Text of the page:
Title: One Last Goodbye
Author's Note: I wrote this in less that half an hour, one of those things you need to get down before it leaves you. The poem quoted is probably familiar to a lot of you. I obviously did not write it, merely quote it as my favourite poem. It was enclosed in an envelope left for his parents by Steven Cummins a soldier killed in Northern Ireland, to be opened in the event of his death. He was thought to have written it but then claims were made that it was he prayer of Navaho Indian priests and nineteenth century magazines, but in the end its origins remain a mystery. I am not claiming Archie wrote this. I am taking it that he read it in such a magazine. I am claiming that it would have appealed to him. If anyone knows anymore about this poem I would be grateful for the information.
Disclaimer: The poem, as I have already established belongs to A.N. Onymous. Hornblower belongs to CS Forester, Archie belongs to him as well, and possibly A and E. But I'll gladly take him off their hands.
2nd Note: Thanks to Fi, my beta.
The courtroom was alive with noise as he entered. Hurried footsteps, shouted orders, and the sharp, short bang of a gavel that echoed around the room.
He had done it then. His friend, standing amidst the disapproving glares and shocked looks of his shipmates had confessed that he alone had pushed their captain into the hold of the ship. He had, in doing so, confessed to a charge of mutiny and submitted his young neck to the noose.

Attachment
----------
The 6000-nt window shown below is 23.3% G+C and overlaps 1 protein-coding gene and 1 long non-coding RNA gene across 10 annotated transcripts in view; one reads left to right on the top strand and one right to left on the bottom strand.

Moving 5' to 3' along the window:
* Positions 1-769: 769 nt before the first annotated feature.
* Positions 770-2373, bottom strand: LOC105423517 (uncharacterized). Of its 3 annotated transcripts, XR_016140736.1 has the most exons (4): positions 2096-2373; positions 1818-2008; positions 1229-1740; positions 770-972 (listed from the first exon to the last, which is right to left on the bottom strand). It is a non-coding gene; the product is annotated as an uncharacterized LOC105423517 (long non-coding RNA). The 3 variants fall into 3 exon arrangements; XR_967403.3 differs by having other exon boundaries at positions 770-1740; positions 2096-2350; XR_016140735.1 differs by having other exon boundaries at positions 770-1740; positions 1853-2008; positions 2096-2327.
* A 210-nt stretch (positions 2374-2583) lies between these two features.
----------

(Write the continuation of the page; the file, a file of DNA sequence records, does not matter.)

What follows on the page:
Now he stood, crystal blue eyes glistening with pain. Pain, and something else, a hint of pride, perhaps. Justifiable pride, as he saved his best friend, and allowed him to continue his promising naval career. But there was something else there too. Sadness, sadness and fear. Not because his fate had just been sealed, he had known that days ago on board the Renown, but fear for his friend, fear for Horatio Hornblower.
Hornblower looked hurriedly around the room, his eyes drawn to those which they sought. The blue eyes of his friend. The gaze was held steady, unbroken amidst the chaos, a silent communion of thoughts that no one save them would ever understand.
'Why?' the brown eyes asked silently, unblinking, demanding an answer.
'Don't. Please, don't be angry,' the blue eyes appealed sadly, 'It is for the best.'
Hornblower would never agree to that, although he could read the thought in the eyes of his friend. He knew also his friend was dying, he tried to block that thought from his mind. A life without Archie at his side seemed too terrible to contemplate. He watched, unable to intervene, unable to move as Archie was led from the courtroom. Led towards the death that awaited him. Be it from the gaping wound in his chest, or the hangman's noose.
Their final meeting was filled with sorrow. Sorrow felt keenly by both yet expressed by aloud by neither. The final words were formal, unfeeling and belied by what they saw in each others eyes.
'I am honoured to have served with you.''Archie, you were a friend like no other I have had. I shall miss you.'
'And I, to have known you.'
'Goodbye Horatio and thank you. For though you dismiss it you have saved my life a thousand times over.'
Then he was gone. The blue eyes were open, but unseeing. Changed forever, for they would never again widen in Archie's look of startled surprise, never crinkle with laughter at Horatio's expense. Never look, reassuringly, calmly, kindly, across a room or a deck. Never again would they remind Hornblower that he was not alone, because now, he truly was.